The only man buried on the moon was an American

Eugene Merle Schumacher, the only man buried on the moon (NASA – Public Domain).

Eugene Merle Schumacher's most cherished dream was to one day be able to know the surface of the moon, and although he could not fulfill his greatest wish in life, today his remains are buried on the surface of the place he always wanted. arrival

By Clarion

Dr. Eugene Merle Schumacher, also known as “Big Gene,” was a renowned American geologist who was responsible for the discovery of planetary science. In addition, he was one of the pioneers in the study of solar system and lunar science, specializing in the study of craters.

Born in Los Angeles in 1928, his genius was genius. In three years he finished high school and at the age of 16 he entered university at the California Institute of Technology, dedicated to the study of natural sciences and engineering. By 1948 he had already received his doctorate from Princeton.

There he met the sister of a fellow student. Carolyn Spellman had a degree in history and politics and a minor in geography. They were soul mates and married in 1951.

They had three children and Eugene convinced her to study astrophysics and join his group. She did it and became a prominent scientist.

Meanwhile, Eugene was hired by the United States Geological Survey in 1950 to search for uranium deposits in Utah and Colorado, and there he specialized in craters.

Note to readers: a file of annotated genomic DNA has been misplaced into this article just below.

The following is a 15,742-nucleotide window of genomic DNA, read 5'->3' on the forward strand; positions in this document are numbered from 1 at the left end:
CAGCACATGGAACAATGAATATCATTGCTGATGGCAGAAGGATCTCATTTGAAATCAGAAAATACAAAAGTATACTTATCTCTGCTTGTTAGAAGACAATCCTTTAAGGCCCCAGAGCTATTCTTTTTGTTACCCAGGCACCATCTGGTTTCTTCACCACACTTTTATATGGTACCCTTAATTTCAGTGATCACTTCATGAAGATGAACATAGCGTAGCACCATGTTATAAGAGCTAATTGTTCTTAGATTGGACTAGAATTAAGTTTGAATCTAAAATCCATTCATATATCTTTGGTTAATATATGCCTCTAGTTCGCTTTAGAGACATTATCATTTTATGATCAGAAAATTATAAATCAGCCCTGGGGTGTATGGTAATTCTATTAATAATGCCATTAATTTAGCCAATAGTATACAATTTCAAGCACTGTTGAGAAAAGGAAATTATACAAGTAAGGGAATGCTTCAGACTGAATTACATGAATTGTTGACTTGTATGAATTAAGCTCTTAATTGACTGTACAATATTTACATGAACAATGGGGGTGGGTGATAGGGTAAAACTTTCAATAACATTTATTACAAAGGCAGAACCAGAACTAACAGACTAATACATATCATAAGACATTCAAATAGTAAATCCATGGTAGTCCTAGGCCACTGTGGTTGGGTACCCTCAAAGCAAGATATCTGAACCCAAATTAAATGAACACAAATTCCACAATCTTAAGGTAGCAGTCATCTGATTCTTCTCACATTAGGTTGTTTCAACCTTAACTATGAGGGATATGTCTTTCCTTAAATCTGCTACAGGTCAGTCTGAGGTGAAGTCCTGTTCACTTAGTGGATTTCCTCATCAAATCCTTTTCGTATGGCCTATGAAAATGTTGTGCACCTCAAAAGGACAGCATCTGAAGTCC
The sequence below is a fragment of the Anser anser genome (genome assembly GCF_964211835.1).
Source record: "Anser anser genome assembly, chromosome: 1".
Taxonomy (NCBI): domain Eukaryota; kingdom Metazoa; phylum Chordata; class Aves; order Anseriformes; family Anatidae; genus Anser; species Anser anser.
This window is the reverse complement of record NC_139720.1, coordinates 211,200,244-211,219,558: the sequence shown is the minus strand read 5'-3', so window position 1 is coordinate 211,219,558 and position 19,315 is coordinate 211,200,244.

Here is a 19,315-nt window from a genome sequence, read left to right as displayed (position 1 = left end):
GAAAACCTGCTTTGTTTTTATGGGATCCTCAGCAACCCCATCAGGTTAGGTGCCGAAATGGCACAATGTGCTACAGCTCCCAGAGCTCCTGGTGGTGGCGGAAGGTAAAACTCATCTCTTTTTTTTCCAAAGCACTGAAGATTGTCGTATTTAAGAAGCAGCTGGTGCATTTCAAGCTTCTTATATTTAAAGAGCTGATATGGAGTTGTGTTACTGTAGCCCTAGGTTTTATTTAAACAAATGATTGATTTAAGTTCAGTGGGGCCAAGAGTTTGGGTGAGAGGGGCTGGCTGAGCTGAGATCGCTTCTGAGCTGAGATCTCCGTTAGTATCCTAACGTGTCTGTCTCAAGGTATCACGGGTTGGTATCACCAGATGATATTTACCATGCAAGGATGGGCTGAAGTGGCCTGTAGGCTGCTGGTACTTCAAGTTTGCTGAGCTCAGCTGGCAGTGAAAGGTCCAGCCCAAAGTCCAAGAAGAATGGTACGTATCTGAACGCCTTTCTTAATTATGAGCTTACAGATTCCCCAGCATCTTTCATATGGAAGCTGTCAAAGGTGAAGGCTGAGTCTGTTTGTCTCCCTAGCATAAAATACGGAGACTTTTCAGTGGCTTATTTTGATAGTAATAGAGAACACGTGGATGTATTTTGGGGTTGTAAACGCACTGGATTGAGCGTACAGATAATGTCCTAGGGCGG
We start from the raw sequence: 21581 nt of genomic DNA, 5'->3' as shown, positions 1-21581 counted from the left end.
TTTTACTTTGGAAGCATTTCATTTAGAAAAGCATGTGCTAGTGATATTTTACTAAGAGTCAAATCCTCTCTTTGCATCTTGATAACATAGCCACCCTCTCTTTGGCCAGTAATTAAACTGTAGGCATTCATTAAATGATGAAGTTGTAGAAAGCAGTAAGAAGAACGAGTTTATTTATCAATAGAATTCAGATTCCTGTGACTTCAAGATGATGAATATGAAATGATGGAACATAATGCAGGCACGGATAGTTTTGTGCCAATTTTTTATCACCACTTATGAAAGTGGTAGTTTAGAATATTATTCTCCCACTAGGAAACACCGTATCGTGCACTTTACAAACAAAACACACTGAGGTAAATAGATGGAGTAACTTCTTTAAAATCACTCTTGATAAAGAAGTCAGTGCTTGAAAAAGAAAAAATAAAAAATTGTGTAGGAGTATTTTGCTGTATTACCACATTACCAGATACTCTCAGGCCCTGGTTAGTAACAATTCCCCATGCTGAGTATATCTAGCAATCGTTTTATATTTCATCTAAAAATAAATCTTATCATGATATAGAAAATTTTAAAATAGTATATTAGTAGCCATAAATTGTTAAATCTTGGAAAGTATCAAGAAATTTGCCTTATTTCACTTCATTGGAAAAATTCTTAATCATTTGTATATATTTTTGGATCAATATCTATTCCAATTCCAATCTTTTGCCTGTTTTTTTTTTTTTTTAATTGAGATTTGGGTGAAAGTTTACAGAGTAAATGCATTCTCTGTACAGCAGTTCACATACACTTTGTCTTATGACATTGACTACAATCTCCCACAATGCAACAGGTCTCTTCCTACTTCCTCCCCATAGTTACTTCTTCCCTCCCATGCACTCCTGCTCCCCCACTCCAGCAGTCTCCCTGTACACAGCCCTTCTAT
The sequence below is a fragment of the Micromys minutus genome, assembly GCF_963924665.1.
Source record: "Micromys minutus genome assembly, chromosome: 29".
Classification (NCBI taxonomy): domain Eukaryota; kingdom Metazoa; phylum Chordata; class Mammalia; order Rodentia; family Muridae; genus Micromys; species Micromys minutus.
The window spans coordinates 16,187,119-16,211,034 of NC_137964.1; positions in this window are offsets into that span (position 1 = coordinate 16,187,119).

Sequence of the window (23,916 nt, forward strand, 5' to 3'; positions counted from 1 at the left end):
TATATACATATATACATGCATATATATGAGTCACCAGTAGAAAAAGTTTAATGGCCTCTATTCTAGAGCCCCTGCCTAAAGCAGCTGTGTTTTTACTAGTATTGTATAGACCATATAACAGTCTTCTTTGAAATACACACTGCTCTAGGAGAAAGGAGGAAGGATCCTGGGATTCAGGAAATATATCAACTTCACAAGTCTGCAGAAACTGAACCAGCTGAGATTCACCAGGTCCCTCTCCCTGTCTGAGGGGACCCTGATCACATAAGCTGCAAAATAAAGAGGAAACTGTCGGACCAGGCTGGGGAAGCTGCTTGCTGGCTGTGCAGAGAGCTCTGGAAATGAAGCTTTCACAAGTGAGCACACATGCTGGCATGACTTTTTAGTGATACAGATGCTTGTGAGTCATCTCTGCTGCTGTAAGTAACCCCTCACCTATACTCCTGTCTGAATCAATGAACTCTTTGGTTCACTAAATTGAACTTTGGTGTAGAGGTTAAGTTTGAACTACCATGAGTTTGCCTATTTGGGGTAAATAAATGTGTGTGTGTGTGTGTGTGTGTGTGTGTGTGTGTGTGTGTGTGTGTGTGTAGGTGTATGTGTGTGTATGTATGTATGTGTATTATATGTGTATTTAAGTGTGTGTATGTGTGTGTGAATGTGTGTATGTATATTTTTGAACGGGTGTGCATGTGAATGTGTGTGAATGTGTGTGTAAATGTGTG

A lover of the moon, he mapped it with the aim of creating the first lunar geological map. He founded the Astronomical Research Program, and developed astrology, which showed that all craters on the Moon were formed by meteorite impacts.

See also  CONMEBOL and CONCACAF are jointly hosting Copa America 2024 in the United States

As a leading expert on the subject, he participated in the Lunar Ranger missions (the first American lunar missions in the sixties), collaborated in the training of Project Apollo astronauts in Baringer and Sunset Craters, and was a step away. To fulfill his biggest dream: to reach the moon as an astronaut.

It was very close. He was the first scientist commissioned to step it, but was excluded because he suffered from Addison's disease, a disorder of the adrenal gland.

He had to test the movement of the first astronauts, fix the most accurate maps of the moon, and be responsible for the safety of Apollo 11, the first manned voyage, but he chose that it was not enough. landing place

read more Clarion

Eden Hayes

"Wannabe gamer. Subtly charming beer buff. General pop culture trailblazer. Incurable thinker. Certified analyst."

Leave a Reply

Your email address will not be published. Required fields are marked *

Back to top